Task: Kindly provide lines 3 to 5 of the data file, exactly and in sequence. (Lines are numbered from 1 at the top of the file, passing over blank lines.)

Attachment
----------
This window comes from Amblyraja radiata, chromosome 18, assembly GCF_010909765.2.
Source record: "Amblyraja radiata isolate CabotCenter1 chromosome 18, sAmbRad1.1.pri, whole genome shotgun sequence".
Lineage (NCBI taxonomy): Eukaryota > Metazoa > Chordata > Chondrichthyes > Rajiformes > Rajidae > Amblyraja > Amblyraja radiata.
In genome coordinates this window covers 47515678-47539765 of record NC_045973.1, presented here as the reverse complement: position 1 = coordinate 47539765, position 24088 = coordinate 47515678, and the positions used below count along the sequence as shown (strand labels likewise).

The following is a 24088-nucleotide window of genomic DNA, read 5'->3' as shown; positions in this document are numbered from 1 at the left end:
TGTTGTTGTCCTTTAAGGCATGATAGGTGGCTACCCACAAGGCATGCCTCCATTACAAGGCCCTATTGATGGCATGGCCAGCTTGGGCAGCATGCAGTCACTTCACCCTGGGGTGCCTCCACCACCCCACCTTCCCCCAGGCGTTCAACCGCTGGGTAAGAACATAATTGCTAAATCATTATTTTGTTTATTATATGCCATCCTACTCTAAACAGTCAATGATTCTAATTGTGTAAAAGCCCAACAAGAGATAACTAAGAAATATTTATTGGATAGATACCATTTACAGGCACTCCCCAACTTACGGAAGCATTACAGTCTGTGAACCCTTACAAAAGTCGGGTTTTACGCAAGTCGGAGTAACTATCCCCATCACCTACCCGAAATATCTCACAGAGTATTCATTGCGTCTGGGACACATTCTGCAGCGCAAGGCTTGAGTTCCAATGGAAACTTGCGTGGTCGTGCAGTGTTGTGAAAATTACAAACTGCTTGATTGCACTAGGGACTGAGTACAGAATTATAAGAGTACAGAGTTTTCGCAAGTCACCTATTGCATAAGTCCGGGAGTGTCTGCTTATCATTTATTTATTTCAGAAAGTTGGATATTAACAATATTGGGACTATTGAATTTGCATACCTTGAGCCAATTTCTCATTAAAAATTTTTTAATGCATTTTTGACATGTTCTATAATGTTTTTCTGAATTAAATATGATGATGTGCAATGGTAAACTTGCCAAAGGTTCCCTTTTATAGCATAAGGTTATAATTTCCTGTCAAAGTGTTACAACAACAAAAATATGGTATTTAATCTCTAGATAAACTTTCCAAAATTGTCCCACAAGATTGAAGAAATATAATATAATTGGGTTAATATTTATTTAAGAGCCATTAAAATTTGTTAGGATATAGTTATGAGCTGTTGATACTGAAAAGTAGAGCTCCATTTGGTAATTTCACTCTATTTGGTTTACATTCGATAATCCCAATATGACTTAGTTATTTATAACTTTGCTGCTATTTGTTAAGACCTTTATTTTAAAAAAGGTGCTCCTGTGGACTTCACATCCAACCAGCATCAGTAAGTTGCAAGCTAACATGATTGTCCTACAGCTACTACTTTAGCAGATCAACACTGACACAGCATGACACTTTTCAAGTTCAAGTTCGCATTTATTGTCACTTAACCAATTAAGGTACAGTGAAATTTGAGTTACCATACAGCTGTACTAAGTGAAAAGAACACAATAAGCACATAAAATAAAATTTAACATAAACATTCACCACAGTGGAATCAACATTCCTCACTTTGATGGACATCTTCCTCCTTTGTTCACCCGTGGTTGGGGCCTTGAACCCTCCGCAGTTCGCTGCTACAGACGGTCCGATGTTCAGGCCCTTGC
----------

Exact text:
Lineage (NCBI taxonomy): Eukaryota > Metazoa > Chordata > Chondrichthyes > Rajiformes > Rajidae > Amblyraja > Amblyraja radiata.
In genome coordinates this window covers 47515678-47539765 of record NC_045973.1, presented here as the reverse complement: position 1 = coordinate 47539765, position 24088 = coordinate 47515678, and the positions used below count along the sequence as shown (strand labels likewise).

The following is a 24088-nucleotide window of genomic DNA, read 5'->3' as shown; positions in this document are numbered from 1 at the left end: